and the Water, it has only looked at the themes of identity and ideas of Europe that Leigh
Fermor established between Holland and Romania. Due to the complications presented by
artificially constructed nature of the unfinished The Broken Road, there has not been the space to conduct a close analysis of it within this thesis. However that book is certainly of use to scholars, for there is certainly scope for analysis as to how Leigh Fermor includes Bulgaria
within his conception of Eastern Europe, or whether he others with it alongside Turkey as a
demarcation of the orient.

I have also not chosen to incorporate Leigh Fermor’s interpretation of Greece and its
importance within Europe. The latter half of A Broken Road is set in Greece, along with Leigh Fermor’s other travel texts Mani and Roumeli. As the south-eastern edge of Europe, and a nation where he spent a significant part of his life, it would be interesting to analyse how Leigh Fermor’s depictions of Greece correspond with the same themes of identity and nostalgia for Europe’s past that this thesis has explored.

Finally this thesis has largely treated A Time of Gifts and Between the Woods and the Water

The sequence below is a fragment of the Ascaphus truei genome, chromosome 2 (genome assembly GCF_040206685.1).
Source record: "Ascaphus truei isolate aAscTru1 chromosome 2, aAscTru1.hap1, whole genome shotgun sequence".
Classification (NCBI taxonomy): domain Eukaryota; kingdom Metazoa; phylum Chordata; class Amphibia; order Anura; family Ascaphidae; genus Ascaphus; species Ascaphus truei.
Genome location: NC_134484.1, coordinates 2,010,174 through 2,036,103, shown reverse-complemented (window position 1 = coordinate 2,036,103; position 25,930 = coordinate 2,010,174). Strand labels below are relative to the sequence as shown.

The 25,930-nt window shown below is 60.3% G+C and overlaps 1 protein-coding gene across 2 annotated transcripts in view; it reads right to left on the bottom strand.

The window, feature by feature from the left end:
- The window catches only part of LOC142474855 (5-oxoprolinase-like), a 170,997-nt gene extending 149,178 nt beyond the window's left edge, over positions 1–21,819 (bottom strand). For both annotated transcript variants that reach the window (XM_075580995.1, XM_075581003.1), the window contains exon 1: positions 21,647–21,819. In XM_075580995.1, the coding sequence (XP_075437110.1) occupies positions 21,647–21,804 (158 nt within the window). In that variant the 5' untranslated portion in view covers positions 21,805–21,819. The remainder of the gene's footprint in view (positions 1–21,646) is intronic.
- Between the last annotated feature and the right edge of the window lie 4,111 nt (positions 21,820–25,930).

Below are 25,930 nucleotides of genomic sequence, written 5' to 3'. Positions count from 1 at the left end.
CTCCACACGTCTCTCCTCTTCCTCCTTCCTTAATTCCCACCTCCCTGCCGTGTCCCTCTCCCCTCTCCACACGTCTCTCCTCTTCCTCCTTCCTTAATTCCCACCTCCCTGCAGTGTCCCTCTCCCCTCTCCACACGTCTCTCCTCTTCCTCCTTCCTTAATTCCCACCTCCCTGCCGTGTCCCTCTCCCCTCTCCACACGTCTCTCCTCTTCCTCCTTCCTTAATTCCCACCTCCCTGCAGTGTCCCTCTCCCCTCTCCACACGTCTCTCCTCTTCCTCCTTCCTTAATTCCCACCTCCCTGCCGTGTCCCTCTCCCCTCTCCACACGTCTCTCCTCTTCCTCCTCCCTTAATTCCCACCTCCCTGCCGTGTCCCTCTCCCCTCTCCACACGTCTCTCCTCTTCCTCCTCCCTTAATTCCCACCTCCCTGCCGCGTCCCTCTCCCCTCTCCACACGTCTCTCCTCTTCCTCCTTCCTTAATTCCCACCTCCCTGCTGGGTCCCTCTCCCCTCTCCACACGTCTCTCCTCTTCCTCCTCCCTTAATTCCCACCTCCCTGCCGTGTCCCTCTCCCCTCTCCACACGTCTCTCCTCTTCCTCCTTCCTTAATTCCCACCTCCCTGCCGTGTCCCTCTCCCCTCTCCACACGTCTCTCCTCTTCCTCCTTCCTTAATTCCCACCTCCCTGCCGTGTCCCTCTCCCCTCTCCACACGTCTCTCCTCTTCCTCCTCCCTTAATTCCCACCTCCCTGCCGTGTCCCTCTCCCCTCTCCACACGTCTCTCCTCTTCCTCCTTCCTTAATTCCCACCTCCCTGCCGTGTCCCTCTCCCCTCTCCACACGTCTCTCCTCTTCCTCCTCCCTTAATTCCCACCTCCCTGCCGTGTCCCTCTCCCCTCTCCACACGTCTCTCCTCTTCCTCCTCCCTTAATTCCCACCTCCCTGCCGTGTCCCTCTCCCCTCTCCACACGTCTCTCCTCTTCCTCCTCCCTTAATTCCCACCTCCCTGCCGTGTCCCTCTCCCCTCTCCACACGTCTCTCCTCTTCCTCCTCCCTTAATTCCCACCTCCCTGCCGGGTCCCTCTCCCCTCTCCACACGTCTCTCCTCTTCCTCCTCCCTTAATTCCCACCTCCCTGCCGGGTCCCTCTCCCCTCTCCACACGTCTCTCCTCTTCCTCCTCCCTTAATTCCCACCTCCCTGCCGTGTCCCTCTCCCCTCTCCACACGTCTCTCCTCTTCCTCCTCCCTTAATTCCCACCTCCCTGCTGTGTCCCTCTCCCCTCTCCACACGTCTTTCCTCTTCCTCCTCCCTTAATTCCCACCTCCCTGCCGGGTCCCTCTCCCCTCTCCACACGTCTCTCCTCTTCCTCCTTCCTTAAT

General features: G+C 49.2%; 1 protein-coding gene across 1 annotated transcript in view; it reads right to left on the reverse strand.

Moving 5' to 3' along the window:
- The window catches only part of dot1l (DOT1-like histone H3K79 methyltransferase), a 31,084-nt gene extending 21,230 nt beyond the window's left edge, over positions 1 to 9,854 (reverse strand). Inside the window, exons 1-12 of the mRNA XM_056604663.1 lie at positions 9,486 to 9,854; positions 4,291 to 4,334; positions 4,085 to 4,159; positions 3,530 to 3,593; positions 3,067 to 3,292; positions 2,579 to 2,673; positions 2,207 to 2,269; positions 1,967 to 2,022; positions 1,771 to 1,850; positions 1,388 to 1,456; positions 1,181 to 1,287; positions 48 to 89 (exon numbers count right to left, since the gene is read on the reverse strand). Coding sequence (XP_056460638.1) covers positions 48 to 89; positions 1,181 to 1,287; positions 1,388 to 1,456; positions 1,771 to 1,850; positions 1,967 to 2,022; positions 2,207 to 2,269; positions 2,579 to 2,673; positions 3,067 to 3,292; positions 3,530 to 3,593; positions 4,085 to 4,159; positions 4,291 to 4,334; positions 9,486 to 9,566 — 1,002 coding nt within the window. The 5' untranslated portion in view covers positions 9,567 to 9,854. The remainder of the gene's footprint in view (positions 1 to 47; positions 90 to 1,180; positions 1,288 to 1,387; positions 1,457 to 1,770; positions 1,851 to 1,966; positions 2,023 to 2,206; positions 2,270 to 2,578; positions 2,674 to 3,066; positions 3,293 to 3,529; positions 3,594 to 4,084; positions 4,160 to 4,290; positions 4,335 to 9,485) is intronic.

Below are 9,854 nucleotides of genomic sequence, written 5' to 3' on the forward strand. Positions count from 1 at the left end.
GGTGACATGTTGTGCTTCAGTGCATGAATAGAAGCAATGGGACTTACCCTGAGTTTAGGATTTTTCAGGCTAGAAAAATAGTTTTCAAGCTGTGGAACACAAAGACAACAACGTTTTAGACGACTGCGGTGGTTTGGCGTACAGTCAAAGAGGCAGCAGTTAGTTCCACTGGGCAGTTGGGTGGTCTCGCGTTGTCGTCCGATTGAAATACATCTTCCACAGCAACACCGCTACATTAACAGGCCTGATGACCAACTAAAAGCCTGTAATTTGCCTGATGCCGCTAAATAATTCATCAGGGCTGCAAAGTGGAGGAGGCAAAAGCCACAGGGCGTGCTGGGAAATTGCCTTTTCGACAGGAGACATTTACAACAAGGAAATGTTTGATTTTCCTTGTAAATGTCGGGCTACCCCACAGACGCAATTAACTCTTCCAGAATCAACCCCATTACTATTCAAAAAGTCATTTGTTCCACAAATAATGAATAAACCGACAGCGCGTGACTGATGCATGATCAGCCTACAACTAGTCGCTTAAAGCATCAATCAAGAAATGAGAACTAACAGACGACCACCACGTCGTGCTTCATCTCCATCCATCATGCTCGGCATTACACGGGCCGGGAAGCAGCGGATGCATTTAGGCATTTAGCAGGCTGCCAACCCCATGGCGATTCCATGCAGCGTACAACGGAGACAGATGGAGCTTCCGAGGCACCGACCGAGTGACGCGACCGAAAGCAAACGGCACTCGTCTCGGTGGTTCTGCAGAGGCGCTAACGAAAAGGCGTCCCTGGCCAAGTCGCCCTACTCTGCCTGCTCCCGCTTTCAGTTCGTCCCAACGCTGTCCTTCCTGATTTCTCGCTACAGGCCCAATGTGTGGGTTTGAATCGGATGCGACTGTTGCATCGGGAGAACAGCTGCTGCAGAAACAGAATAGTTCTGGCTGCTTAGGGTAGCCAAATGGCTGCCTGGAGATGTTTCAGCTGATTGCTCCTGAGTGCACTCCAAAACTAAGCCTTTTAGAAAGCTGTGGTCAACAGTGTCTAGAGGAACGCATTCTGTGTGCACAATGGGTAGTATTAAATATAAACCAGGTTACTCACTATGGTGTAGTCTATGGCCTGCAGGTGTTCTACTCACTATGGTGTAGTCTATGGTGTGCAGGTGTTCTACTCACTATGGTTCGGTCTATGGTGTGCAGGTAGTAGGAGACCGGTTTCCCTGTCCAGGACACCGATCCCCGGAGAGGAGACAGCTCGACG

as a single and coherent travel narrative. In doing so it has readily jumped between the two
texts despite them being published nearly a decade apart. There is certainly scope for analysis
into the effect of this time on the differences of the two books.

Inspired by Paddy: Alexander McCall Smith on reading in a time of quiet

Writer Alexander McCall Smith

A reflective piece for a Sunday morning. I enjoyed this and I hope that you do too.

By Alexander McCall Smith.

First published on The Herald.

Like many others, I have a pile of books waiting to be read. In fact, now that I come to think of it, I have more than one pile of books. I have one on the bedside table, where most people keep their unread books, but I also have two in my study – one on a chair and another on a table.

I suppose I should also count the temporary pile near the window, but that is the stack waiting to go to the charity shop. That, I fear, may be difficult to reduce in the short term: charity shops are said to be dreading the return of normal opening, as a positive deluge of stored-up donations threatens to engulf them. Barriers have been erected, we are told, and long-suffering staff are steadying themselves to turn away three months’ worth of paperback novels, out-of-date guides to Finland, and Higher English study notes. That, of course, is before they are offered last year’s political memoirs and football biographies.